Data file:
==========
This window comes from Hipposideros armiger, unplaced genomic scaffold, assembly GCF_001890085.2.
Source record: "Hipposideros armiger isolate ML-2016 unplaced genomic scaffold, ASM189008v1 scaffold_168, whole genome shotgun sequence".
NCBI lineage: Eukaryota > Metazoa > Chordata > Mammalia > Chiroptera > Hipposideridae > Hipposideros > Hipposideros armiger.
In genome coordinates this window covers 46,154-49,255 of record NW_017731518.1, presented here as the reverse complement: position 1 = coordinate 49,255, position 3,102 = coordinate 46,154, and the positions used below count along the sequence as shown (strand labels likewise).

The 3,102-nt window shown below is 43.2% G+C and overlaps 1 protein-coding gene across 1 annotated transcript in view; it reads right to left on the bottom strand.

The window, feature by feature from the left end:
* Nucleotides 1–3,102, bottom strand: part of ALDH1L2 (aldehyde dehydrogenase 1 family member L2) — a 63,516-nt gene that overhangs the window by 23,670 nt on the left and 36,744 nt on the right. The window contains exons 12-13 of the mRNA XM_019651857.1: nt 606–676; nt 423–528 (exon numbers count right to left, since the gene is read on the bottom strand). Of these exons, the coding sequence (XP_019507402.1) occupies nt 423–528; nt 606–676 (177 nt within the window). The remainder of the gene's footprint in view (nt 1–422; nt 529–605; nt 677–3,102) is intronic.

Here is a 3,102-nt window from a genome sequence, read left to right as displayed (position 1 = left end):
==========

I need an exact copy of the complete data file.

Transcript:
This window comes from Hipposideros armiger, unplaced genomic scaffold, assembly GCF_001890085.2.
Source record: "Hipposideros armiger isolate ML-2016 unplaced genomic scaffold, ASM189008v1 scaffold_168, whole genome shotgun sequence".
NCBI lineage: Eukaryota > Metazoa > Chordata > Mammalia > Chiroptera > Hipposideridae > Hipposideros > Hipposideros armiger.
In genome coordinates this window covers 46,154-49,255 of record NW_017731518.1, presented here as the reverse complement: position 1 = coordinate 49,255, position 3,102 = coordinate 46,154, and the positions used below count along the sequence as shown (strand labels likewise).

The 3,102-nt window shown below is 43.2% G+C and overlaps 1 protein-coding gene across 1 annotated transcript in view; it reads right to left on the bottom strand.

The window, feature by feature from the left end:
* Nucleotides 1–3,102, bottom strand: part of ALDH1L2 (aldehyde dehydrogenase 1 family member L2) — a 63,516-nt gene that overhangs the window by 23,670 nt on the left and 36,744 nt on the right. The window contains exons 12-13 of the mRNA XM_019651857.1: nt 606–676; nt 423–528 (exon numbers count right to left, since the gene is read on the bottom strand). Of these exons, the coding sequence (XP_019507402.1) occupies nt 423–528; nt 606–676 (177 nt within the window). The remainder of the gene's footprint in view (nt 1–422; nt 529–605; nt 677–3,102) is intronic.

Here is a 3,102-nt window from a genome sequence, read left to right as displayed (position 1 = left end):